New Workstation Acting Sluggish? Here’s What to Do.
I recently picked up a new mobile workstation to run SOLIDWORKS Professional. I was excited to unpack this laptop and get to work—but as soon as I loaded my first assembly, I ran into issues. The performance was sluggish, and I kept getting error messages indicating that the computer was running out of resources.
Fortunately, I was able to make some adjustments to dramatically improve the situation. Here’s some advice so this does not happen to you.
The 4 Keys to SOLIDWORKS Hardware
When buying a workstation for SOLIDWORKS, keep these four things in mind: CPU, RAM, hard drive and the graphics card. There are quite a few articles delving into the nuances of each of these four hardware elements, but let’s provide some general guidance before we move on to the specific settings that can be adjusted to ensure maximum performance from your new workstation.
The CPU should be a professional grade Intel or AMD processor with SSE2 support. For regular SOLIDWORKS usage, you’ll want a clock speed of around 3.0 GHz or faster. For my new system, I went with an Intel Core i7 clocked at 3.1 GHz.
Generally speaking, in a program such as SOLIDWORKS which uses serial rather than parallel processing, a faster clock speed is more important than multiple cores. For example, if we were comparing two computers – one with a 16-core processor with a clock speed of 2.0 GHz and one with a single core processor with a clock speed of 3.0 GHz, the 3.0 GHz single-core system would perform significantly better on the SOLIDWORKS benchmark.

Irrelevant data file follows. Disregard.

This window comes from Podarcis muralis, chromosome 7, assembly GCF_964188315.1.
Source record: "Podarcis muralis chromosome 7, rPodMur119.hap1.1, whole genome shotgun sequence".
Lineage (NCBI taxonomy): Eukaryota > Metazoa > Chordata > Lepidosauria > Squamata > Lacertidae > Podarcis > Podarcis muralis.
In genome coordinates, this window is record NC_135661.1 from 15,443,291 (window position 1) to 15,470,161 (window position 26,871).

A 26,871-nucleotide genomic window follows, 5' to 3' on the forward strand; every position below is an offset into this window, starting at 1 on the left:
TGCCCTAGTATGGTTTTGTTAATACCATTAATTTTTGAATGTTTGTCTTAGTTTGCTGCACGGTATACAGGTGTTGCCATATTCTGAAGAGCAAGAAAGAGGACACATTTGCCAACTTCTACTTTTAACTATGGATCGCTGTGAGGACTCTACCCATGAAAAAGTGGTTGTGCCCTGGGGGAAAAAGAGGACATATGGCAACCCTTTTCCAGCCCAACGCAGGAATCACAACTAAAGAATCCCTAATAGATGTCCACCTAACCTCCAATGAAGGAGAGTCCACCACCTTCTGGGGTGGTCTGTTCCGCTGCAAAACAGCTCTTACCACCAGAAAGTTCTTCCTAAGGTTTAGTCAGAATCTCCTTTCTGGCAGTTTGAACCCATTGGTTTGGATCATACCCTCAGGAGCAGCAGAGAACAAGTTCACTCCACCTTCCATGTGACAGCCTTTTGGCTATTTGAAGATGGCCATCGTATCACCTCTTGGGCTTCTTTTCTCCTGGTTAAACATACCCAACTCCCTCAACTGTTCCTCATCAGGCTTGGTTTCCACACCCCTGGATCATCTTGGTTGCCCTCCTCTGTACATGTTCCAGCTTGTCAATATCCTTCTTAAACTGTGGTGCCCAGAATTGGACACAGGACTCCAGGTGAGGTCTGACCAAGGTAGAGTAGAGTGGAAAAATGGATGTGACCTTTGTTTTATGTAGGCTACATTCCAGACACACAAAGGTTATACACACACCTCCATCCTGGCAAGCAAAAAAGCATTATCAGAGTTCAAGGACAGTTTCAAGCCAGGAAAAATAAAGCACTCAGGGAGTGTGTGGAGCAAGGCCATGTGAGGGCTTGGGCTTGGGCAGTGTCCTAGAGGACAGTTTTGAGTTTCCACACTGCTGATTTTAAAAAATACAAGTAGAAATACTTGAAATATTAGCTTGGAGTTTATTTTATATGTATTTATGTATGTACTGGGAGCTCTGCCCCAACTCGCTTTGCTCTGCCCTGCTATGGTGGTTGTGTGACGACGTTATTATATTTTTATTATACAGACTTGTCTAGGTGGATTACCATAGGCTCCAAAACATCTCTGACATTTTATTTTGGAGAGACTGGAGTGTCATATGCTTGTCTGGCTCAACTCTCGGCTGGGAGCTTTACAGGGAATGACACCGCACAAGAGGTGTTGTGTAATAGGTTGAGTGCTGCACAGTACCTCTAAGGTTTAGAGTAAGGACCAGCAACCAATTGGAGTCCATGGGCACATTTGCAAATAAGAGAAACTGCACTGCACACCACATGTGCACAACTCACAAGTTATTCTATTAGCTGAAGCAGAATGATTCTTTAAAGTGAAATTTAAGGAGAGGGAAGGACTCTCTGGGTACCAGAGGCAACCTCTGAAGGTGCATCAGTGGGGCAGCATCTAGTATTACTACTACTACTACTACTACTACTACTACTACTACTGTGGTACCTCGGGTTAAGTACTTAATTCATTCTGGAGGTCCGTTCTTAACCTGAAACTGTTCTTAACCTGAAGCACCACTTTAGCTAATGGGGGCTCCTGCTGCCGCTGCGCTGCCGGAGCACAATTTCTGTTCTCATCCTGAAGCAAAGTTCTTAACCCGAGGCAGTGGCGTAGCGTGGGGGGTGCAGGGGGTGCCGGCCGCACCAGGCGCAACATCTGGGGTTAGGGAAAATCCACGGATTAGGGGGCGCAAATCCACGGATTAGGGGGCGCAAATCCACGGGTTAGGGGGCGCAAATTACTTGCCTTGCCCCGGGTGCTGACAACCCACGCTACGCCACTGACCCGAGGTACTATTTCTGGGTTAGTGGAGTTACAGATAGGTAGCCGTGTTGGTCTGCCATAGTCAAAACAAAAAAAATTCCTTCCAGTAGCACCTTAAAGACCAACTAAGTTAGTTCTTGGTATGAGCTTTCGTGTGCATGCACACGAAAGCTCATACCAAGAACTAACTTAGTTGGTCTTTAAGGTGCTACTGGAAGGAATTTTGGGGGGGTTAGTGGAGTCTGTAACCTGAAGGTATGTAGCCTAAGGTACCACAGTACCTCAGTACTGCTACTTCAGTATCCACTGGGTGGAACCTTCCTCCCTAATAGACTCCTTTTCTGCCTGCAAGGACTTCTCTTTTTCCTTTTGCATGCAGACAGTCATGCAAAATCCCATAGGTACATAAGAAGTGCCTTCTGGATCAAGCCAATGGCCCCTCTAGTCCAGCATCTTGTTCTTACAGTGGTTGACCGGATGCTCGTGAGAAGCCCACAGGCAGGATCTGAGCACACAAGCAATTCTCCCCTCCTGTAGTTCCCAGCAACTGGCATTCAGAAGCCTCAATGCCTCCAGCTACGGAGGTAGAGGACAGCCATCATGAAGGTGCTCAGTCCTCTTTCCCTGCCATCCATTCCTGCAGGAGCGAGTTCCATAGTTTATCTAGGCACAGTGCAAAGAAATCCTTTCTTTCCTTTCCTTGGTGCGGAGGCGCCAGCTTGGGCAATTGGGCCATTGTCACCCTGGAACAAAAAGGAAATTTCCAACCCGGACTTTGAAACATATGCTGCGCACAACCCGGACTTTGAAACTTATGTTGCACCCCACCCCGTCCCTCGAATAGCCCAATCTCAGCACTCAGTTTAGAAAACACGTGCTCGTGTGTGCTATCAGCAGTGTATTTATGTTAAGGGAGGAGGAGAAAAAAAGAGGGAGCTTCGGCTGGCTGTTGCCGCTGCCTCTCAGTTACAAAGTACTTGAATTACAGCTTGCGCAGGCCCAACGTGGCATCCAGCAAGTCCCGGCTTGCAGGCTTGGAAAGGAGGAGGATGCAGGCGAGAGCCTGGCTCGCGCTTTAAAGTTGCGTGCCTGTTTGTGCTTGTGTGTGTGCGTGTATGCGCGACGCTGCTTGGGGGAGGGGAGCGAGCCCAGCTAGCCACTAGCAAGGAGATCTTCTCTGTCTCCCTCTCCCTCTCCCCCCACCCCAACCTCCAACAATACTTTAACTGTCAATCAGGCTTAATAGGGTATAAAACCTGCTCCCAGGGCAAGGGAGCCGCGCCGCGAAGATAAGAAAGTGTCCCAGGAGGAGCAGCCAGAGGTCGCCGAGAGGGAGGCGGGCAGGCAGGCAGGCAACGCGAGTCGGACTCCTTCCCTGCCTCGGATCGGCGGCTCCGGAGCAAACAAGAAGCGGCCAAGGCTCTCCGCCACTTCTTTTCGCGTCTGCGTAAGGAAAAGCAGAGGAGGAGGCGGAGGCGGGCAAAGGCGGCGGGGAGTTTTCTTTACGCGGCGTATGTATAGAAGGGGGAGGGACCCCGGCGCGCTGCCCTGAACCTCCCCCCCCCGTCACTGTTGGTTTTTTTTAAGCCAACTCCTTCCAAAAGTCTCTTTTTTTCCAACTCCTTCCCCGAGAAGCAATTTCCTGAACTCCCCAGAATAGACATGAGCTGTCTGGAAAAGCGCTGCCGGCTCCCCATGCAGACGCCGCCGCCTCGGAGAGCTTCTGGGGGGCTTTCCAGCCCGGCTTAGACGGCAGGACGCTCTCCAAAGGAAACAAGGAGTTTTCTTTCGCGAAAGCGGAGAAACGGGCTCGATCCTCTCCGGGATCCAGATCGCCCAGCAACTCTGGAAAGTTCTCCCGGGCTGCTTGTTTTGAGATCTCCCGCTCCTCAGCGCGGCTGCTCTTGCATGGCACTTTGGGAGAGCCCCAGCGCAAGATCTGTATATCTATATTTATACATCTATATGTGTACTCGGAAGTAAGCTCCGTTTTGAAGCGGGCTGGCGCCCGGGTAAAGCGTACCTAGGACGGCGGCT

The RAM you select should be the fastest you can afford. Again, there are nuances regarding different types of RAM, and how the interaction between RAM and CPU can affect performance. But for SOLIDWORKS users, the amount of RAM you need will be based on the size of the assemblies you typically work with. Use this chart as a guide to make your RAM decision:
RAM suggestions based on typical number of assembly components.
Since I typically work with mid-sized assemblies, I went with 16GB of RAM: 2 sticks of 8GB DDR5, clocked at 4,800 MHz.
Whenever you’re opening or saving files in SOLIDWORKS, you will (hopefully) be working from your local drive and therefore, the faster the read/write speeds are, the better.
You should definitely get a solid state drive—not a hard drive with spinning disks—to save and open your SOLIDWORKS files. There are a variety of options for solid state drives (SSDs), and they almost always have faster read/write speeds.
For my system, I went with a 1TB, gen 4 PCIe SSD for my main drive and a second 1TB, gen 4 PCIe SSD for my secondary drive.
Many users select a larger, cheaper hard drive as their secondary drive for their SOLIDWORKS files. But because spinning hard drives have read/write speeds which are 10x (or more) slower than solid state hard drives, SOLIDWORKS files will open and save much more slowly.